Buscar en
Actas Urológicas Españolas (English Edition)
Toda la web
Inicio Actas Urológicas Españolas (English Edition) Long-term functional success and patient-reported outcomes after female one-stag...
Información de la revista
Original article
Acceso a texto completo
Disponible online el 24 de mayo de 2024
Long-term functional success and patient-reported outcomes after female one-stage buccal mucosal graft urethroplasty
Uretroplastia femenina con injerto de mucosa oral en una etapa: resultados comunicados por las pacientes y tasas de éxito funcional a largo plazo
J. Klemm, P. Marks, R.J. Schulz, D.K. Filipas, D.R. Stelzl, R. Dahlem, M. Fisch, M.W. Vetterlein
Autor para correspondencia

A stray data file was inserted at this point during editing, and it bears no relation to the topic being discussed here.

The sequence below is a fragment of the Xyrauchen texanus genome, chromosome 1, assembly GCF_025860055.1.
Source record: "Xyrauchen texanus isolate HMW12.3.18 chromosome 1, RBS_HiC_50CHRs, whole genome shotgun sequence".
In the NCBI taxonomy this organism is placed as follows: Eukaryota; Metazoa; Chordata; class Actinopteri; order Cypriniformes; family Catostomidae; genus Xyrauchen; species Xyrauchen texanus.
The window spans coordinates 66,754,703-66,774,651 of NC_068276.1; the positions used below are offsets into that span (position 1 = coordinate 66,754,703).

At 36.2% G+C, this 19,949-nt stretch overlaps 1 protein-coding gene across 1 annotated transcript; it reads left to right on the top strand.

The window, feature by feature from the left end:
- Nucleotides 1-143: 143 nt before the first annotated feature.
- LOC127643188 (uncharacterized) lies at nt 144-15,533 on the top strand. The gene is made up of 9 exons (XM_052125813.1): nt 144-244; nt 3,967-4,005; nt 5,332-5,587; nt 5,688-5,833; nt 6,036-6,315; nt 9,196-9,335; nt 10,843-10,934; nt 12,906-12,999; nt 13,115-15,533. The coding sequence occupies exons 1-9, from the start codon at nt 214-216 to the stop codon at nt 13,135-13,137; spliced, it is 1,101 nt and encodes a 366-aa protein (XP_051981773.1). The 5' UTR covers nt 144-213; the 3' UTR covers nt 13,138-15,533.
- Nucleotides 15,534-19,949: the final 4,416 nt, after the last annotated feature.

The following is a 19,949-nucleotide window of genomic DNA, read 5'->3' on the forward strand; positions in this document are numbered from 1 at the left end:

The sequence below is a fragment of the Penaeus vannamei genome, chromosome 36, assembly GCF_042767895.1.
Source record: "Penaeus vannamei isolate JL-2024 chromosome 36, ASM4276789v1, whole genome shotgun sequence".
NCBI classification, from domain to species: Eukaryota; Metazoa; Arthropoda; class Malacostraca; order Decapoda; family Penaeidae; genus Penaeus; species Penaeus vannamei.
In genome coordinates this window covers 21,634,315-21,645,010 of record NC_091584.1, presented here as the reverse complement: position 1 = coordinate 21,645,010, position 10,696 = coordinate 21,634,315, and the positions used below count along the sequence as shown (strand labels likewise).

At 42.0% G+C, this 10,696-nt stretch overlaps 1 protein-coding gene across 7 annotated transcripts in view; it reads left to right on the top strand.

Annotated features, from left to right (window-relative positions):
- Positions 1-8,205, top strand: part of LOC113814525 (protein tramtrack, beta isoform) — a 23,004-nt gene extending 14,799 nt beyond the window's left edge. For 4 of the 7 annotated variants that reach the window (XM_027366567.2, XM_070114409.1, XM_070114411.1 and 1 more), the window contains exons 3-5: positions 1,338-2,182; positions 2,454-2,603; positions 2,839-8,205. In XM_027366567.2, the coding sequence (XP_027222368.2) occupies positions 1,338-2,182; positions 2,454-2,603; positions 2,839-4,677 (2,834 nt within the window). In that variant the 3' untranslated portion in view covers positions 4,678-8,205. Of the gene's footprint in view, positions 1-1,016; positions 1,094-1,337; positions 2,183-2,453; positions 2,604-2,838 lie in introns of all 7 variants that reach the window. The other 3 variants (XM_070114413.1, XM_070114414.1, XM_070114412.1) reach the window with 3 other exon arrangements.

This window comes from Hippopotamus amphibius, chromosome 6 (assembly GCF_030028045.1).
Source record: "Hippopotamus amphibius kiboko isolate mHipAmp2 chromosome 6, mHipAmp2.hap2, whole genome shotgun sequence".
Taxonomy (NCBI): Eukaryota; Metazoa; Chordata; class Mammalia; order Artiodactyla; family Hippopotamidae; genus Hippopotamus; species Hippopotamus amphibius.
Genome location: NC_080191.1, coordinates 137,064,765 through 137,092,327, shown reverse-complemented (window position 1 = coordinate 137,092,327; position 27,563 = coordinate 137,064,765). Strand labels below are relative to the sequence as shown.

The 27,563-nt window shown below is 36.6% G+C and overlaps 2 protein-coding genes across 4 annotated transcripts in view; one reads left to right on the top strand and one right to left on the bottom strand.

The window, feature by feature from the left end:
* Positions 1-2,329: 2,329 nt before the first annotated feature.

Corresponding author.
, on behalf of the Trauma and Reconstructive Urology Working Party of the European Association of Urology Young Academic Urologists 1
Department of Urology, University Medical Center Hamburg-Eppendorf, Hamburg, Germany
Este artículo ha recibido
Recibido 25 Febrero 2024. Aceptado 11 Abril 2024
Información del artículo
Texto completo
Descargar PDF
Figuras (2)
Tablas (1)
Table 1. Clinical, etiological, and surgical characteristics of 12 female patients undergoing buccal mucosal graft urethroplasty for urethral strictures.
Introduction and objectives

Female urethral strictures are a rare condition that significantly impacts patients’ quality of life. Patient-reported outcomes are crucial, yet data regarding sexual function and treatment satisfaction are scarce. We aimed to provide insights from a reconstructive referral center.

Patients and methods

We conducted a retrospective analysis of women treated with ventral onlay one-stage buccal mucosa graft urethroplasty for urethral strictures between 2009–2023. We assessed objective (retreatment-free survival, ΔQmax) and subjective outcomes (validated patient-reported outcomes).